“onsumer prices” are based on a price index of domestic demand, which is a weighted average of the consumer price index, the wholesale price index, and a price index for construction activity. The average year-on-year increase in 1995 in this price index was 59.6 percent, which largely was the result of carryover effects from the high inflation rate prevailing prior to the introduction of the real on July 1, 1994. Consequently, the inflation rate from December 1994 to December 1995, which was 14.8 percent, better reflects the underlying rate during 1995. From December 1995 to December 1996, the inflation rate was 9.3 percent.

African countries that had arrangements, as of the end of 1996, under the IMF’s Structural Adjustment Facility (SAF) or Enhanced Structural Adjustment Facility (ESAF).

“onsumer prices” are based on a price index of domestic demand, which is a weighted average of the consumer price index, the wholesale price index, and a price index for construction activity. The average year-on-year increase in 1995 in this price index was 59.6 percent, which largely was the result of carryover effects from the high inflation rate prevailing prior to the introduction of the real on July 1, 1994. Consequently, the inflation rate from December 1994 to December 1995, which was 14.8 percent, better reflects the underlying rate during 1995. From December 1995 to December 1996, the inflation rate was 9.3 percent.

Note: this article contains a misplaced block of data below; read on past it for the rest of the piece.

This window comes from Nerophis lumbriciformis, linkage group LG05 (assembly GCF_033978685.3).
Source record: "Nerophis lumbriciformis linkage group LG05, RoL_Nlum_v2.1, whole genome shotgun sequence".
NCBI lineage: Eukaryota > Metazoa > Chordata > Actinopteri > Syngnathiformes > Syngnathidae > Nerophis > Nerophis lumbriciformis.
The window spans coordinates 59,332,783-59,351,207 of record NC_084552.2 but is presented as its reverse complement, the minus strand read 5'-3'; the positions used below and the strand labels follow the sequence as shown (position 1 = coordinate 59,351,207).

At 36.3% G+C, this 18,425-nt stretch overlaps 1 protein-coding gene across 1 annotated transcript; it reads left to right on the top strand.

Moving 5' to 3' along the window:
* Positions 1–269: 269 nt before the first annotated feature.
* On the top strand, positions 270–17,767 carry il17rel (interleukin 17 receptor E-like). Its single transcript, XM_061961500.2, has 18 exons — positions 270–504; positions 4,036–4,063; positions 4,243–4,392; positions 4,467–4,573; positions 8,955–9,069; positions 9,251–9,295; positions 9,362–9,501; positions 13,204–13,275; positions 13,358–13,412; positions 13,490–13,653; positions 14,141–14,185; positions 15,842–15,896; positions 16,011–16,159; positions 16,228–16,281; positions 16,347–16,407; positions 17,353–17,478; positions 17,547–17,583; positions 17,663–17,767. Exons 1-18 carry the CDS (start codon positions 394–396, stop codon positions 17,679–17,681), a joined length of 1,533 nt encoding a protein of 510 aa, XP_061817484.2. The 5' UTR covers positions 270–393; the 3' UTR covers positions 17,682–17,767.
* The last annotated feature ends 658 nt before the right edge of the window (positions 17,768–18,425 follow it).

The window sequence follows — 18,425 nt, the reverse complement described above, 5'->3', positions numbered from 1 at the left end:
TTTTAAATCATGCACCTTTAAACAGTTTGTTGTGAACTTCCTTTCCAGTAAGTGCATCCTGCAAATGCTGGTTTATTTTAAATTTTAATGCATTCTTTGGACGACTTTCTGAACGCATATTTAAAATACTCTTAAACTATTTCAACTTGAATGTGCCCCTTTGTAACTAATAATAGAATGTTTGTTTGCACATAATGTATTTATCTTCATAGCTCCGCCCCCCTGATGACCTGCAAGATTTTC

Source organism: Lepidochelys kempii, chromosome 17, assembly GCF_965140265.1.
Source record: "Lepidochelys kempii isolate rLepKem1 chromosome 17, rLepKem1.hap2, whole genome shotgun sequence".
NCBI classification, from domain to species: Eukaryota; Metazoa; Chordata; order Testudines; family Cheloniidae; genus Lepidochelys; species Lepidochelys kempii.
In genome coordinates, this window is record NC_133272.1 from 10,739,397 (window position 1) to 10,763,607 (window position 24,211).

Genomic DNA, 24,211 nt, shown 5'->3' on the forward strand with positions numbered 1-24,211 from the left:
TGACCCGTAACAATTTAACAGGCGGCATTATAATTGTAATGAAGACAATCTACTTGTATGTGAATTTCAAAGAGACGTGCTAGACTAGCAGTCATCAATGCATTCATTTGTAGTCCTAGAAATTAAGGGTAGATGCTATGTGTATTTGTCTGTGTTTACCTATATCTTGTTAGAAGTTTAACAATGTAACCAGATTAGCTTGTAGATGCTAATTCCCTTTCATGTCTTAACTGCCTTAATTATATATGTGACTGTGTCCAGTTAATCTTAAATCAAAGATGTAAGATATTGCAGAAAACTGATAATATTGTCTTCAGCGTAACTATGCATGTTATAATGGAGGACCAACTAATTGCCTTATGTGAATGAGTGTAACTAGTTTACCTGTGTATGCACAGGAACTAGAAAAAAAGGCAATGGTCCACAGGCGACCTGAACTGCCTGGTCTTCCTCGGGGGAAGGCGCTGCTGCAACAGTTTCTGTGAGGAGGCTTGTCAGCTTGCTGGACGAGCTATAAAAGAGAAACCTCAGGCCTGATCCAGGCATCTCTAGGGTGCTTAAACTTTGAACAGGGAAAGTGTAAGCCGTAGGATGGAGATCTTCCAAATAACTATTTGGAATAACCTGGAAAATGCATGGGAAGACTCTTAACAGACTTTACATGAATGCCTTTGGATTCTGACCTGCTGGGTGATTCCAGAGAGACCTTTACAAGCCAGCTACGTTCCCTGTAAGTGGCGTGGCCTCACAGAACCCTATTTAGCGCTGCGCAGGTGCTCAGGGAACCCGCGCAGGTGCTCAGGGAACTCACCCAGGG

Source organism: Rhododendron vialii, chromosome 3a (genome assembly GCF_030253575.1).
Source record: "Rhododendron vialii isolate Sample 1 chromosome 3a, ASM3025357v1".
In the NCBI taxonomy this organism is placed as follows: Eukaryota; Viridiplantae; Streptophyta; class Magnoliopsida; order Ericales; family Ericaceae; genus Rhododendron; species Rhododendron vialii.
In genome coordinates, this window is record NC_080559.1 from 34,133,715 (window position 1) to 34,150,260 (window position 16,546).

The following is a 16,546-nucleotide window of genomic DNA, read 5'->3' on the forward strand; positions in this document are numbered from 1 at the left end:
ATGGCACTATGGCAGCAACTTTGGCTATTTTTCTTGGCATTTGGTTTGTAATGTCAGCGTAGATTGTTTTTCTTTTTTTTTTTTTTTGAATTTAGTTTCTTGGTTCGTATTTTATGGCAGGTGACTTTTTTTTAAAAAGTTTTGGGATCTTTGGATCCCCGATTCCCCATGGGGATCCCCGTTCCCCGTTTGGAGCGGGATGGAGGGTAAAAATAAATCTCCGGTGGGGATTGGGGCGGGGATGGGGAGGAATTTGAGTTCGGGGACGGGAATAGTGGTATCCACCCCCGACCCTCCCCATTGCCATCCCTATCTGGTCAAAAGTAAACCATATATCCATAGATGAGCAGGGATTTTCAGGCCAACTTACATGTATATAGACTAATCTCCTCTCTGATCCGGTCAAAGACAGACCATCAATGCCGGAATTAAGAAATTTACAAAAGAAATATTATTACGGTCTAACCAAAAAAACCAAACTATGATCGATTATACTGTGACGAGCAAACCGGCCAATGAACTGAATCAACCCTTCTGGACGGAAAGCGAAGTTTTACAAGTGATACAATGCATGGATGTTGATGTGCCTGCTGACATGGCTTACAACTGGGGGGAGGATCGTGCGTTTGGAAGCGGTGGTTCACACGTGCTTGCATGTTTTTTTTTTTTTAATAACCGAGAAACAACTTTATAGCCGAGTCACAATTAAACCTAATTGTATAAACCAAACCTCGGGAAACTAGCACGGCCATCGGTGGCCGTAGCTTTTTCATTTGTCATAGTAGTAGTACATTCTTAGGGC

Among the developing countries of the Western Hemisphere, growth picked up to 3½ percent in 1996—a somewhat better performance than projected last October—and inflation declined further. Growth in the region is expected to reach almost 4½ percent in 1997 as recoveries in several countries gain momentum, and inflation is projected to moderate further. In Mexico, the economic recovery in 1996 exceeded most expectations, with real GDP increasing by 5 percent. Strong export performance and a pickup in domestic investment—reflecting improved confidence and lower interest rates—are expected to sustain recovery this year. Tight fiscal and monetary policies should help to lower inflation to below 20 percent. Economic recovery also gathered strength in Argentina, with GDP increasing by about 4½ percent in 1996 after a comparable decline in output in the preceding year; inflation was virtually zero. With a pickup in growth in the second half of the year, Brazil’s economy expanded by 3 percent in 1996, and inflation declined to about 11 percent, its lowest rate in many years. Reflecting the success of the real plan, a further strengthening of growth and decline in inflation are expected in the year ahead. In Chile, high real interest rates and weaker exports associated with the fall in world copper prices reduced growth to 7 percent in 1996, and a further slowdown is projected for the year ahead. Nevertheless, Chile’s growth rate in 1997, at about 5¾ percent, will again be one of the highest in the region. Although the adjustment measures taken in early 1996 in Venezuela contributed to a 1 percent decline in output, they succeeded in improving financial stability: the exchange rate stabilized, and inflation began to decline in the second half of the year Economic activity is expected to rebound this year, supported by higher oil prices and buoyant foreign direct investment in the newly privatized oil and mining sectors.